Reeling from Monday night’s 4-3 Falls Church City Council vote to cut $912,000 from their budget request, the Falls Church School Board met Tuesday night in the conference room of their offices in the Flower Building, and were pressed by Superintendent Dr. Toni Jones to make a prompt decision on how to absorb the cuts in terms of teacher salaries.
The rush was due to the fact that Jones and Assistant Superintendent Lisa High are currently in the process of interviewing for new positions, as are other jurisdictions who could be wooing Falls Church teachers this spring.
The immediate decision was to accommodate a portion of the cut by eliminating 20 percent of the salary increases that had been built into the School Board budget to maintain the competitiveness of the system with others in the region. The removal of that increase, in a year when there is no “step” increases provided for the teachers and staff and in which health care premiums are soaring, could prove critical to the soundness of the Falls Church system even now.
But in a spirit of sacrifice, all the members of the School Board present Tuesday said they’d forego their modest salaries from being on the School Board, if their colleagues on the City Council did likewise. That would ante up almost enough money to make up for the 20 percent across-the-board teacher salary cut.
School Board chair Justin Castillo said he would be in touch with his Council counterpart, Mayor David Tarter, to feel out Council sentiment on that proposal.
“I get emotional about this because of the great people we have here,” High told the Board Tuesday. “Retaining is as important as hiring, and I fear if people feel we are no longer committed to the plan to bring salaries within a three-to-five percent range of neighboring Arlington, they may start having second thoughts.”
Board Chair Castillo began the discussion of the budget by saying, “This is going to be difficult. It is most troubling to me that the cuts were made in a vacuum of comments. We need to let people know, to spread the pain as uniformly as possible, and no one will be spared.”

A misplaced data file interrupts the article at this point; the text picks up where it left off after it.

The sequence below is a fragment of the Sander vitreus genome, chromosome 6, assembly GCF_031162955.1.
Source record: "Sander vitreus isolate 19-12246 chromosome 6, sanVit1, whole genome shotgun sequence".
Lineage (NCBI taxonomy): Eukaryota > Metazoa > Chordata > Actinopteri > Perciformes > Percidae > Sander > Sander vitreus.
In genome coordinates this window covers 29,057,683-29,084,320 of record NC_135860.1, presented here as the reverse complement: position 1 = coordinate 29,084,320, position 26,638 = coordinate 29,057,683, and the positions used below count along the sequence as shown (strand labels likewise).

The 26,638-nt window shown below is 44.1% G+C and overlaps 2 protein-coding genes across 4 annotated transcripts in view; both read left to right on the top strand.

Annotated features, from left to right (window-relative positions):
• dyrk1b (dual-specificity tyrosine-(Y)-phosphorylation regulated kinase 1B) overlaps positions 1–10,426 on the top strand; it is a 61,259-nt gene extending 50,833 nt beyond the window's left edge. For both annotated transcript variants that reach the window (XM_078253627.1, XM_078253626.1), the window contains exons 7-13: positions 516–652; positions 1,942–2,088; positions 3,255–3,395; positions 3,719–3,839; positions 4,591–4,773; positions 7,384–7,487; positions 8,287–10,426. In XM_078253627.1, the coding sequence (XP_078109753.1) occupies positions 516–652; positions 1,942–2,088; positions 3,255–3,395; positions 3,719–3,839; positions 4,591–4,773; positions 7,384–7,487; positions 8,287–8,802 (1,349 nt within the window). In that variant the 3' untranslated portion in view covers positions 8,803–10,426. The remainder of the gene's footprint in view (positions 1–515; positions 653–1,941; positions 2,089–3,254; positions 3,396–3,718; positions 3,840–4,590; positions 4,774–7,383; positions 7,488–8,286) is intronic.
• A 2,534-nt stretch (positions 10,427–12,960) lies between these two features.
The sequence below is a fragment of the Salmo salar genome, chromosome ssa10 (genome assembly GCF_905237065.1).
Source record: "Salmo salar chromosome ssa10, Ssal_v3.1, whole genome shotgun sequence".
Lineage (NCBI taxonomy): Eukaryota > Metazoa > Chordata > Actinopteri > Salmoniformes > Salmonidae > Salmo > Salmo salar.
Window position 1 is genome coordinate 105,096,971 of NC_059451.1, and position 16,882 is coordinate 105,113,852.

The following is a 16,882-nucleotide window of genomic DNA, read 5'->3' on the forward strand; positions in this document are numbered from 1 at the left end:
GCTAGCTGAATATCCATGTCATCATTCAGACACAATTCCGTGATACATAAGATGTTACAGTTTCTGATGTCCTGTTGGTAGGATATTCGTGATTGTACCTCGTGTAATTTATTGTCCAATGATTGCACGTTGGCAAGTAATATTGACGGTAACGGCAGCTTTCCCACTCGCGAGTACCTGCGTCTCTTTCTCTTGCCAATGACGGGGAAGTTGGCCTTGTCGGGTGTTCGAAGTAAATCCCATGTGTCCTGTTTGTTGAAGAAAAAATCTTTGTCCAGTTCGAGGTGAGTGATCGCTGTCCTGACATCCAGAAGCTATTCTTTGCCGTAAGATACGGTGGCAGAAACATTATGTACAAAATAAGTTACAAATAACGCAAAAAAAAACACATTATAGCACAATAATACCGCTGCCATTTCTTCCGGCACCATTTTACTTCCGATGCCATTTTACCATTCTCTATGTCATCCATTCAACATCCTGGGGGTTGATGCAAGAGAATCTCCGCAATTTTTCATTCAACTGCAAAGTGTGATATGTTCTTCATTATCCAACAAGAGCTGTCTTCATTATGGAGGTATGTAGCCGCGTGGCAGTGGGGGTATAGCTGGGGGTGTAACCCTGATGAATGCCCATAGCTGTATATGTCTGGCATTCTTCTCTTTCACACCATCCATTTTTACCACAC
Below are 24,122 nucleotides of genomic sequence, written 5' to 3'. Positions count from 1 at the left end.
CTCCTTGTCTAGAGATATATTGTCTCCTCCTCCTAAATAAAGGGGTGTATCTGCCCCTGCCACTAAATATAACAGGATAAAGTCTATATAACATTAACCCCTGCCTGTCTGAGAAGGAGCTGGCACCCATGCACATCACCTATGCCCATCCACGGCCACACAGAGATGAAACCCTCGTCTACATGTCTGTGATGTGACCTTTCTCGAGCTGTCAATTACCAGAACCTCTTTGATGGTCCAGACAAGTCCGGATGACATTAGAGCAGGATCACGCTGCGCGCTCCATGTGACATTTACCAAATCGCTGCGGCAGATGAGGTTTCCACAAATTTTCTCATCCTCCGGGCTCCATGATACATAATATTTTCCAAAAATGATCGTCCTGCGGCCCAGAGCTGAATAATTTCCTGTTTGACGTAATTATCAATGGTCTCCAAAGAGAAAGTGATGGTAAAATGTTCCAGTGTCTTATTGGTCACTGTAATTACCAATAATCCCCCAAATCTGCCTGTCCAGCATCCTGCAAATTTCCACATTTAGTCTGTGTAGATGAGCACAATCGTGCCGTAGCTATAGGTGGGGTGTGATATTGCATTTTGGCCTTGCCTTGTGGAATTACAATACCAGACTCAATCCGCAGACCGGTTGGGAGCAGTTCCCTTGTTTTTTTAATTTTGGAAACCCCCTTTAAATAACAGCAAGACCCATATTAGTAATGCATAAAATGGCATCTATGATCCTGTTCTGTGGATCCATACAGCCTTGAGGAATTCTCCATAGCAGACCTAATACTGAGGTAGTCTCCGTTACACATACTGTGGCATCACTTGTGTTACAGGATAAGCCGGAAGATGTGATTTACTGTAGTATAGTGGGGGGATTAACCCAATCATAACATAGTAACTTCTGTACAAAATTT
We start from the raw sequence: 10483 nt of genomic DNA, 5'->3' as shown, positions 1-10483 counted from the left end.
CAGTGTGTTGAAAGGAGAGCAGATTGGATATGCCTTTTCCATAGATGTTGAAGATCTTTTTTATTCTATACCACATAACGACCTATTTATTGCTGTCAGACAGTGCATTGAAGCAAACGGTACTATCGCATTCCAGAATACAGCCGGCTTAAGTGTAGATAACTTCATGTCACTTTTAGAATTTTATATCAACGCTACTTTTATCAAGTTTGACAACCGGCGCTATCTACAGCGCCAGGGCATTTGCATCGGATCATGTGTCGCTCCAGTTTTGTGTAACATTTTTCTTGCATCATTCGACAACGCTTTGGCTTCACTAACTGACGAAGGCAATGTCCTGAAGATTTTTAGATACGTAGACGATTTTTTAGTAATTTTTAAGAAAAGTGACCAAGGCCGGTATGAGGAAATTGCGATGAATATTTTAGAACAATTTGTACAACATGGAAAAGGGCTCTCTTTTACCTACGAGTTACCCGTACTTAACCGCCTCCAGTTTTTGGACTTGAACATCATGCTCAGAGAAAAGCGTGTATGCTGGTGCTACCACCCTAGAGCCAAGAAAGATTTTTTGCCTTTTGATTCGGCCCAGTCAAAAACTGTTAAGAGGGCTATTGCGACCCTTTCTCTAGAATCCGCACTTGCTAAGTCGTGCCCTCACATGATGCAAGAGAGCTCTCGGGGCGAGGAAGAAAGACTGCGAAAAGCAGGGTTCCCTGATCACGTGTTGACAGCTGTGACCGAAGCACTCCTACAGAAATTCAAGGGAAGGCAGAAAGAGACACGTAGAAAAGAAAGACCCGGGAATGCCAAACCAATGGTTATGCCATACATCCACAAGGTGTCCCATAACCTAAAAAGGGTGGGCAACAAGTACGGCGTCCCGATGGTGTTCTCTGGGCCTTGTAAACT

He suggested that “it will be impossible to keep whole our class sizes and levels of compensation of our teachers.”
While the decision on salary levels was needed almost immediately, other proposals to cut the budget may be decided at the School Board’s next business meeting on Tuesday, May 3, when it is supposed to vote on a revised budget.
One of the options put before the board Tuesday by Jones and Chief Financial Officer Hunter Kimble proposed cuts of a George Mason computer science teachers, the removal of a plan to lease-purchase two buses, to eliminate position for a system-wide project assistant, and to lower the contribution to the OPEB fund.
Those are on top of the proposed 20 percent reduction in teacher salary improvements, and a reduction in the teacher “topped out bonus.”
Other possible reductions presented included an elementary school position, a Mt. Daniel assistant principal position, a part-time gifted teacher position, two paraprofessional days, and a first grade paraprofessional.
Smaller amounts were listed as potential cuts in classroom materials and supplies, textbook adoptions and replacements, library books and materials, computer software and supplies, security camera replacements and staff uniforms.
Other cuts were in staff development, the distinguished scholar program, NBCT stipends, substitute usage, the elementary Strings EPED, pre-K contracted music and the contingency reserve.
Laura McNamara, a teacher at Mt. Daniel, warned of the effect of “draconian cuts” and said she’s finding parents expressing “more and more anger” at them. She urged the retention of the plan for a new assistant principal position at the school because of its enrollment growth.
Farrell Kelly, a teacher at Mary Ellen Henderson Middle School, said that salary increases this year “really matter” to the teachers, given the rising health care premium costs that will mean a number will be taking home less than this year.